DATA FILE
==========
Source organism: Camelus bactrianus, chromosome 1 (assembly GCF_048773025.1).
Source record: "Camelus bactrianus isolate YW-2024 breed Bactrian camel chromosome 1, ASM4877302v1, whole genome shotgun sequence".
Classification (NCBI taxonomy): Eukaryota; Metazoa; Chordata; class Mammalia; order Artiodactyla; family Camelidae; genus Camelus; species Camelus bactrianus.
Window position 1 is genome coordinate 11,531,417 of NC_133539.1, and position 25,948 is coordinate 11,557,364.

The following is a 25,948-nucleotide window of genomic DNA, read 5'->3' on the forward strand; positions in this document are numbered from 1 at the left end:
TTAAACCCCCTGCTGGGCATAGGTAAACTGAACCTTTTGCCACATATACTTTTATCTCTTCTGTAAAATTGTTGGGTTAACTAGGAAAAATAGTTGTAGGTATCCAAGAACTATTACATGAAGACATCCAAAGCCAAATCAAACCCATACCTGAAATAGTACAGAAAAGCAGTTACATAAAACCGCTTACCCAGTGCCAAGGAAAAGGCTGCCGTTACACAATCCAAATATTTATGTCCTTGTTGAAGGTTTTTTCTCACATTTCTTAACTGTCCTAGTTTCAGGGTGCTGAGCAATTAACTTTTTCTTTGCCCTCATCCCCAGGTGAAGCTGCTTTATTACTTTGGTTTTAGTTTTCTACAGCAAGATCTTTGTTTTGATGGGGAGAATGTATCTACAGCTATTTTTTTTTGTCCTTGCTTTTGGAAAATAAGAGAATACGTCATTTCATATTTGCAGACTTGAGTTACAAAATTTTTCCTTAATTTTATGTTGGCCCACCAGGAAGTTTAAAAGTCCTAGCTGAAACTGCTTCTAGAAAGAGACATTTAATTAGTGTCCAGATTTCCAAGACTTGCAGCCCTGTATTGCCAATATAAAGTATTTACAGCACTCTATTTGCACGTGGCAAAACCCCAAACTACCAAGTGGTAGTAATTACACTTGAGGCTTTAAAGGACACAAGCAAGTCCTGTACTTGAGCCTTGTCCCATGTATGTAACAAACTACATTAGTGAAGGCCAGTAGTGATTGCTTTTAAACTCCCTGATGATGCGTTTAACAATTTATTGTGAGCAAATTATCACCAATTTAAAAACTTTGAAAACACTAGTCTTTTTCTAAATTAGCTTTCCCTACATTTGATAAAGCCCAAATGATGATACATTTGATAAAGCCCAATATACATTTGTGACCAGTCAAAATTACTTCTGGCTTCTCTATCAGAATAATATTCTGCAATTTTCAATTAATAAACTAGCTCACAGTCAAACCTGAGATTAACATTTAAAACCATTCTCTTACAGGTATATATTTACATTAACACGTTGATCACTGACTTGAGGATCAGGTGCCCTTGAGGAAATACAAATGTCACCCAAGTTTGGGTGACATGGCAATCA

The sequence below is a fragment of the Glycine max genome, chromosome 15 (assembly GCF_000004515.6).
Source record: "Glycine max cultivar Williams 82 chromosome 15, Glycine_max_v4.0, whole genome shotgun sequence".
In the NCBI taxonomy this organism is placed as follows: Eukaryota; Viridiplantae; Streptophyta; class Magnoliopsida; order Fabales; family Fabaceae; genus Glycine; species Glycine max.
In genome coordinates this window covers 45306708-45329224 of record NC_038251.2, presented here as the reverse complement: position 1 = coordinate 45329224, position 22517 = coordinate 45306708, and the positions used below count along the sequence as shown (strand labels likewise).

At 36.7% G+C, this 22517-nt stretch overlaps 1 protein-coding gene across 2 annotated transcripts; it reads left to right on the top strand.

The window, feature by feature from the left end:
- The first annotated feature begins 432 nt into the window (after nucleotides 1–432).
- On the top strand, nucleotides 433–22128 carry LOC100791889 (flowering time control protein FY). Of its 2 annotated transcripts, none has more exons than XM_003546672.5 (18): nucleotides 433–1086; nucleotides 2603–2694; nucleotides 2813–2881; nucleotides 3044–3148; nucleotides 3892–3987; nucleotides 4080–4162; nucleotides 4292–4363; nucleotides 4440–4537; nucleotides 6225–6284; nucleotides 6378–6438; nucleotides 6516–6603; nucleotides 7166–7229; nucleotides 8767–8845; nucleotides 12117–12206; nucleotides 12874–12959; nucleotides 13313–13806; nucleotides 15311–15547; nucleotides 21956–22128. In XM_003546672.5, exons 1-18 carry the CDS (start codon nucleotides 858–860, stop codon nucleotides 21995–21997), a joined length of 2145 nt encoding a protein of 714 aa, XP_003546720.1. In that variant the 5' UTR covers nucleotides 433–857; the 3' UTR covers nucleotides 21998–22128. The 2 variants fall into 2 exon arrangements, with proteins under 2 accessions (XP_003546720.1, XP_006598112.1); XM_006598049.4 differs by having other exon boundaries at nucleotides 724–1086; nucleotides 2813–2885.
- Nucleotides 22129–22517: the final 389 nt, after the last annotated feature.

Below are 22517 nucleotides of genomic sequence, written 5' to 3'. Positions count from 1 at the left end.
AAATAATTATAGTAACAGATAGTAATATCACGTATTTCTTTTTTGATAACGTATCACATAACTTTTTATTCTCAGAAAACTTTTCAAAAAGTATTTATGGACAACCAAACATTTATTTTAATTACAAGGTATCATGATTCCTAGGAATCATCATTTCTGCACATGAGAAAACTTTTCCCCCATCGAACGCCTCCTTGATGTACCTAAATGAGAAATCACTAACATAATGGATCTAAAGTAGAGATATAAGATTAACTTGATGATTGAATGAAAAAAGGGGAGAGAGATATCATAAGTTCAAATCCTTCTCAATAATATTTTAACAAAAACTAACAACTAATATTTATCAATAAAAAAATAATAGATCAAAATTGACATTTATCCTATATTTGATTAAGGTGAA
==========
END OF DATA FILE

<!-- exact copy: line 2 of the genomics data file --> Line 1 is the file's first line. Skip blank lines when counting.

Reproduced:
Source record: "Camelus bactrianus isolate YW-2024 breed Bactrian camel chromosome 1, ASM4877302v1, whole genome shotgun sequence".